By Nick Culberson
Co-founder and CEO, Protenus
Recently, Health Informatics Research published a study that revealed 73.6% of surveyed physicians and clinical support staff shared their passwords with other members of the care team. It’s a concerning trend: the act of sharing passwords with others undermines the overall security of any system.
Think about it this way: What’s the point of having an access log if it doesn’t correctly reflect who’s actually accessing health data?
In other industries, access to sensitive information can be easily managed through role-based permissions. Consider lending, for example: when you buy a house, you might interact with a realtor, the sellers, an inspector, a lawyer, a title officer, and a bank or other lender. Yet only the loan officer has access to your most sensitive personal data like your Social Security number, work history, and bank account information.
Health data is different because every role inside the hospital needs full access to a medical record in order to provide the best care. Doctors, nurses, but also medical students, researchers, lab technicians, dieticians, and billing specialists all need access to a patient’s full medical record to do their jobs.
It’s this need, directly at odds with healthcare organizations that attempt to control access based on role alone, that drives credential sharing.
Healthcare demands a different solution. The report’s recommendation, that “each EHR role should get an additional option that grants full privileges for one action,” won’t solve this problem in complex, dispersed care teams and omits the possibilities that artificial intelligence offers care teams today.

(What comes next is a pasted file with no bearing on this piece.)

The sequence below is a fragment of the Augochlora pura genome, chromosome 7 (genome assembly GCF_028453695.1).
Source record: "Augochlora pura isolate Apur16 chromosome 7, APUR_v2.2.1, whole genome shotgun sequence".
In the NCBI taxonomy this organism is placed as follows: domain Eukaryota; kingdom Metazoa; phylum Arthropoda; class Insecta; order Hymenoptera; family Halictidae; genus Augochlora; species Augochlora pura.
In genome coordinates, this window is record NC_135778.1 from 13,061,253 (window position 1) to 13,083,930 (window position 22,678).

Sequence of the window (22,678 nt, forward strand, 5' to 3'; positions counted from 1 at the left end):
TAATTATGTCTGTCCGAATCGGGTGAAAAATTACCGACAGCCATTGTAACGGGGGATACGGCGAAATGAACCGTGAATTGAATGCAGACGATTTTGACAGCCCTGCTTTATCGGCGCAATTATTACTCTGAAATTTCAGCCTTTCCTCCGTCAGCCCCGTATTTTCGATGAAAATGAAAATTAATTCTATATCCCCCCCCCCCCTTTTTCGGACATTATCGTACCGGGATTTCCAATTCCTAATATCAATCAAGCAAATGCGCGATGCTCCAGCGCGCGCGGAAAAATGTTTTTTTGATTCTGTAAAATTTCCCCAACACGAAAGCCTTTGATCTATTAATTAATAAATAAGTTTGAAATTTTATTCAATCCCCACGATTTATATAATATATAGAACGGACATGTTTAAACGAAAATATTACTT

Here’s the thing: As each doctor, nurse or administrator uses an electronic medical record, they leave a unique, multi-dimensional digital fingerprint inside the system. This is how health data analytics excels at catching and stopping credential sharing in its tracks: Artificial intelligence is used to deeply understand clinical workflows, and by continuously monitoring how an individual behaves over time, the analytics are capable of identifying when a user’s behavior suddenly changes.
This type of advanced analytics, which monitors all app-layer accesses and accurately detects credential sharing, will help healthcare organizations build an access system that works for each hospital, rather than relying on an imperfect role-based system that may interfere with patient care. Instead, the organization will be able to address the root of the security problem by detecting and making on-the-spot corrections in team member behavior — ultimately reducing overall risk.
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